A wave of hedge fund exuberance should be taken with a grain of SALT. At SkyBridge Capital’s so-named Las Vegas confab this week, a near-unanimous confidence emerged amid moans about conference fatigue. Long-anticipated opportunities in M&A, bargains in Europe and collapsing correlations have finally arrived all at once, if some of the world’s richest investors are to be believed. The consensus itself may, however, give reason for pause.
The “accidental conference” spearheaded by Anthony Scaramucci – the indefatigable founder of SkyBridge, a $10 billion hedge fund of funds – filled a post-crisis void left by chastened Wall Street prime brokers and is now in its sixth year. “The Mooch,” as the ringmaster is known, introduced most of the marquee names as his “friends” and used the event as an opportunity to announce plans to raise his profile further by reviving the once-beloved public television program “Wall Street Week” with him in the host seat once occupied by Louis Rukeyser.
Yet as around 1,800 delegates mixed with NBA legend Magic Johnson, astrophysicist Neil deGrasse Tyson and presidential adviser Valerie Jarrett at the opulent Bellagio, some privately grumbled about wanting to see more financial superstars like Appaloosa Management’s David Tepper on stage. And following the World Economic Forum in Davos, Michael Milken’s Beverly Hills jamboree, and the Ira Sohn and ISI gatherings in New York, SkyBridge may need to fight to keep justifying its slot in the rotation.
Along with some coveted investment tips, a live performance by Lenny Kravitz and a soiree with a masquerade theme that seemed off-key for an industry often criticized for opacity, SALT-goers this year were treated to a course in the language of finance. Oscar winner Kevin Spacey wondered if “one percent” better referred to their economic status or their investment returns, according to people who attended his off-the-record session. Tepper explained the origins of his firm’s name, an alphabetic advantage in the days of faxed news dissemination. Waterfall Asset Management’s Jack Russ called the fickle buyers and sellers of securitized products “tourists.”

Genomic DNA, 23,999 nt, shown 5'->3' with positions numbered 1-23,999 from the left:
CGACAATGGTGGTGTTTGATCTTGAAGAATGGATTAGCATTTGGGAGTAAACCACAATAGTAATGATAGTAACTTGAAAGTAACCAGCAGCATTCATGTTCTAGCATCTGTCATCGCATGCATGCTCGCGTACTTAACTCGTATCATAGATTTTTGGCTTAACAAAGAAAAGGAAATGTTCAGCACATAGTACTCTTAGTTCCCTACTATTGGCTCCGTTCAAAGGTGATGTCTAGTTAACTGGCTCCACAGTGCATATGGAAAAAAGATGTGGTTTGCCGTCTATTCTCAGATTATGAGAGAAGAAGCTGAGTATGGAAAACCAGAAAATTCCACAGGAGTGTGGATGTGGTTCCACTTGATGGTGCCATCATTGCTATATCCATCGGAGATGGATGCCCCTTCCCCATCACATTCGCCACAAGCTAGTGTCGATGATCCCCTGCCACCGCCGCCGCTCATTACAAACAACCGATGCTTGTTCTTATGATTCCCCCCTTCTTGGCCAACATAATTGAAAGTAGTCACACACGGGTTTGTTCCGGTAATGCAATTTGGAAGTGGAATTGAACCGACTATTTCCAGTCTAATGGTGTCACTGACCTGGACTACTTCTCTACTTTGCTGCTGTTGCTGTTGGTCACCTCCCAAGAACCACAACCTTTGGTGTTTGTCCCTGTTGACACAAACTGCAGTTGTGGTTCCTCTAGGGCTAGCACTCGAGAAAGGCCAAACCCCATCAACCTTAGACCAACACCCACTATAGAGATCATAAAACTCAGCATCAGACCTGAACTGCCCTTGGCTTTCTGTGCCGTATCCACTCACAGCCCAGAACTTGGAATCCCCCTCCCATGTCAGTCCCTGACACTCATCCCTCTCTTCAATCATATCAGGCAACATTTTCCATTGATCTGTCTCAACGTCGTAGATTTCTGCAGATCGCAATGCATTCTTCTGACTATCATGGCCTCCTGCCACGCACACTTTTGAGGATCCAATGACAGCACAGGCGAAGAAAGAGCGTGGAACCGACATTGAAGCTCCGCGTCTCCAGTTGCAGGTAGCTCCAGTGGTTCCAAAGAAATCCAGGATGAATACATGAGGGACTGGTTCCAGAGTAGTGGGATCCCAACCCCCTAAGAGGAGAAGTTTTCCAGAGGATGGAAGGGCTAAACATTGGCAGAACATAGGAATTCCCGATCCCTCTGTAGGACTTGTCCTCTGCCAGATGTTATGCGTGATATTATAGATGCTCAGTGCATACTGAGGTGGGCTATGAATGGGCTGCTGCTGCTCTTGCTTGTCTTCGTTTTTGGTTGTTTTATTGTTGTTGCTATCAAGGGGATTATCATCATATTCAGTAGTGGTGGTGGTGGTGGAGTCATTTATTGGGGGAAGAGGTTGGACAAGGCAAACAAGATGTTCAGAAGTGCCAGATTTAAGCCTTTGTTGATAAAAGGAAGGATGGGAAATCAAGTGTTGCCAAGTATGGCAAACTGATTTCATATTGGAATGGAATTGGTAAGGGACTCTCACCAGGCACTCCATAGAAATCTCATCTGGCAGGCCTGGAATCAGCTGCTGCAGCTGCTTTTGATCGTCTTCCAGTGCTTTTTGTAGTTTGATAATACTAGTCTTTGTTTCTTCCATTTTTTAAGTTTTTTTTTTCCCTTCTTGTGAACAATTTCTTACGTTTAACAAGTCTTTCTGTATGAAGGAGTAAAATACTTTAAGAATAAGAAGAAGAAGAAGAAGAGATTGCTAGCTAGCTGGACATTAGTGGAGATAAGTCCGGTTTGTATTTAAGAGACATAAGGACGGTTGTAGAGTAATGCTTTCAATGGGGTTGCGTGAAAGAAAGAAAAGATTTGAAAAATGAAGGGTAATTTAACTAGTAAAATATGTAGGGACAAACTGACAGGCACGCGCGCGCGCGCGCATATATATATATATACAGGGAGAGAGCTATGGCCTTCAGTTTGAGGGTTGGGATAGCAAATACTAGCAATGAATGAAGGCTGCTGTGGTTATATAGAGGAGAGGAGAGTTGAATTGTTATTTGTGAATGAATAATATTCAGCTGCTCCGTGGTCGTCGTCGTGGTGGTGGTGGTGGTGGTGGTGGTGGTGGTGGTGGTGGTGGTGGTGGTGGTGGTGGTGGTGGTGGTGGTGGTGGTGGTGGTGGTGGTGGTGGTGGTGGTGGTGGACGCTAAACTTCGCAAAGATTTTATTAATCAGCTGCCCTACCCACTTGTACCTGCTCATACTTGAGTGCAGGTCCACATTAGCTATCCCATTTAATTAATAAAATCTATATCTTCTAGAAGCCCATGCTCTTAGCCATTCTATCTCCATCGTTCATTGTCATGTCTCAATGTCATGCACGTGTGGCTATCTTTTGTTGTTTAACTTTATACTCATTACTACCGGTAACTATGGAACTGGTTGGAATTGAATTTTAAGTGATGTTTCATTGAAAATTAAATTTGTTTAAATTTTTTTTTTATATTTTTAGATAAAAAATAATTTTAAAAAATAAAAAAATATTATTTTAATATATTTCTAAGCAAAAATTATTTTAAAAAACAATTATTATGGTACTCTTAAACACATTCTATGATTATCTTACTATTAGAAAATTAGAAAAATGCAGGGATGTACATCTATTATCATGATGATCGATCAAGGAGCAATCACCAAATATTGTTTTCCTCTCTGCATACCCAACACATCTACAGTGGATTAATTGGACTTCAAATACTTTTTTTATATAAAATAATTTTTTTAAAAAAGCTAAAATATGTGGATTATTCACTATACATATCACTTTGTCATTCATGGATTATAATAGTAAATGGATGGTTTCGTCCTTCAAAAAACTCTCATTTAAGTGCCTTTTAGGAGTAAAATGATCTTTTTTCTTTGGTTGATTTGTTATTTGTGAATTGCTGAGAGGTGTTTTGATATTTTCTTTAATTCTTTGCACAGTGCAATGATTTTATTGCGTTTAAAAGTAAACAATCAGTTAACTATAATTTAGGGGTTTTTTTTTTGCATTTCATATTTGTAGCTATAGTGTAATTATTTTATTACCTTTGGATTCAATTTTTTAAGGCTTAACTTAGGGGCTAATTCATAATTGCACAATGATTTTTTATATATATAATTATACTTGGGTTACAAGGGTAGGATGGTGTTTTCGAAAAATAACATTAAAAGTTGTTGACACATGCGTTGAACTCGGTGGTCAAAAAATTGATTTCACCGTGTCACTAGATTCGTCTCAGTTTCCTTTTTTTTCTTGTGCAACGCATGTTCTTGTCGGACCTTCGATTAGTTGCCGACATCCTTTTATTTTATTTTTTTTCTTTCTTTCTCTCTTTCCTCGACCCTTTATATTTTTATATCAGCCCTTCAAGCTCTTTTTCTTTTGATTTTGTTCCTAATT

When company directors do on their own what used to require the agitation of an uppity investor, John Bader of Halcyon Asset Management described it as “corporate proactivism.” And Jana Partners’ Barry Rosenstein coined a term for the new phenomenon of mutual fund bosses calling him with ideas: “RFAs” or “requests for activism.”
The topic of shaking up boardrooms was virtually inescapable, regardless of the program description. Capital is pouring into so-called event-driven strategies, as merger activity accelerates for the first time in five years partly on the back of cage-rattling by Dan Loeb, Bill Ackman and others. Bruce Richards, chief executive of Marathon Asset Management, highlighted another pervasive theme when he said there was a $1.2 trillion “fire sale” going on at European banks eager to shrink their balance sheets, providing a bevy of deeply discounted assets.
Finally, less dramatic swings in prices may have led to fewer securities moving in unison – another opportunity for market-beating returns, or alpha, cited by hedge fund managers at SALT. After the average hedge fund delivered just a 9 percent net return in 2013, following an even weaker 6 percent the year before, according to Hedge Fund Research, they need such flashes of hope for future investment performance.
If they’re right, it would mean the stars have aligned for an industry running $2.7 trillion of investors’ money and facing fresh scrutiny for its high fees and low returns. Such accord from a supposedly contrarian and uncorrelated bunch, however, carries a whiff of wishful thinking.
If they’re wrong, veteran metaphysicist and mortgage specialist Don Brownstein, CEO of Structured Portfolio Management, offered up an old notion often forgotten in the world of high finance. Asked for his best investment idea, he suggested people spend time with their children.